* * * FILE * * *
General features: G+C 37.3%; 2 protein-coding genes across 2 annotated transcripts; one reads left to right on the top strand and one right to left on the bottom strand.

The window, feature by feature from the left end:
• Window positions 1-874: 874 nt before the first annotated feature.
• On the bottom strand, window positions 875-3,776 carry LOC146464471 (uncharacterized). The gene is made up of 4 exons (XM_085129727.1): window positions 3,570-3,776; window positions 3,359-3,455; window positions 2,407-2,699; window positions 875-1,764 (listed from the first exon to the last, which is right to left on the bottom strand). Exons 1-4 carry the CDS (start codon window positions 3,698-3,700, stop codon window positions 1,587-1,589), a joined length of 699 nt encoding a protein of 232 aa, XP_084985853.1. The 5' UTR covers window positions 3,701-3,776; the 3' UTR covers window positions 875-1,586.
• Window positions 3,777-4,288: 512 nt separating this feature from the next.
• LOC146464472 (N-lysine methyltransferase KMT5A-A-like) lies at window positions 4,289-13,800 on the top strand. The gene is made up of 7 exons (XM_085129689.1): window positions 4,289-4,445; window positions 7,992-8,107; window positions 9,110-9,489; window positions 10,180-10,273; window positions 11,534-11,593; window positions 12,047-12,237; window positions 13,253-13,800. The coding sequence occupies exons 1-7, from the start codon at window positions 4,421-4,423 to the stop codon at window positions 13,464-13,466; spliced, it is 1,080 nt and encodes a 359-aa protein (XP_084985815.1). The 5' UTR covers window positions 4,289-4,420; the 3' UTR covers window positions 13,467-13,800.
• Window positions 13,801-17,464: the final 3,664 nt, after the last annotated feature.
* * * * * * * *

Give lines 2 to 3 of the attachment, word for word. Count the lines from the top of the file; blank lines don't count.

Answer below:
The window, feature by feature from the left end:
• Window positions 1-874: 874 nt before the first annotated feature.